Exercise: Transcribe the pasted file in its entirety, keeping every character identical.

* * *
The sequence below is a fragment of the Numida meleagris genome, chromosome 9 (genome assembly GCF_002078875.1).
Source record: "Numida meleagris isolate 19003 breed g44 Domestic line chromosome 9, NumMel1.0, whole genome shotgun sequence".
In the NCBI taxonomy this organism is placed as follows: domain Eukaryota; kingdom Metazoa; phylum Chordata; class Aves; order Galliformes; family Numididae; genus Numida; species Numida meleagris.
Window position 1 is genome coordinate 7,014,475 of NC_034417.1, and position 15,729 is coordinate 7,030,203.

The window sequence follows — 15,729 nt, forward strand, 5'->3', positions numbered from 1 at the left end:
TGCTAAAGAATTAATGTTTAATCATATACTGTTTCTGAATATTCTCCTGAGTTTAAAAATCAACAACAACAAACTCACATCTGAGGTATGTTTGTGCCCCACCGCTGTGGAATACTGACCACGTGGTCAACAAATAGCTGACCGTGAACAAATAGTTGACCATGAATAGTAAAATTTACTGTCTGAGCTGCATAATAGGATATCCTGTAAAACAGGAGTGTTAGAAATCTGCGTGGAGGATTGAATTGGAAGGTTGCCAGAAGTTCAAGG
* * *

The sequence below is a fragment of the Numida meleagris genome, chromosome 9 (genome assembly GCF_002078875.1).
Source record: "Numida meleagris isolate 19003 breed g44 Domestic line chromosome 9, NumMel1.0, whole genome shotgun sequence".
In the NCBI taxonomy this organism is placed as follows: domain Eukaryota; kingdom Metazoa; phylum Chordata; class Aves; order Galliformes; family Numididae; genus Numida; species Numida meleagris.
Window position 1 is genome coordinate 7,014,475 of NC_034417.1, and position 15,729 is coordinate 7,030,203.

The window sequence follows — 15,729 nt, forward strand, 5'->3', positions numbered from 1 at the left end:
TGCTAAAGAATTAATGTTTAATCATATACTGTTTCTGAATATTCTCCTGAGTTTAAAAATCAACAACAACAAACTCACATCTGAGGTATGTTTGTGCCCCACCGCTGTGGAATACTGACCACGTGGTCAACAAATAGCTGACCGTGAACAAATAGTTGACCATGAATAGTAAAATTTACTGTCTGAGCTGCATAATAGGATATCCTGTAAAACAGGAGTGTTAGAAATCTGCGTGGAGGATTGAATTGGAAGGTTGCCAGAAGTTCAAGG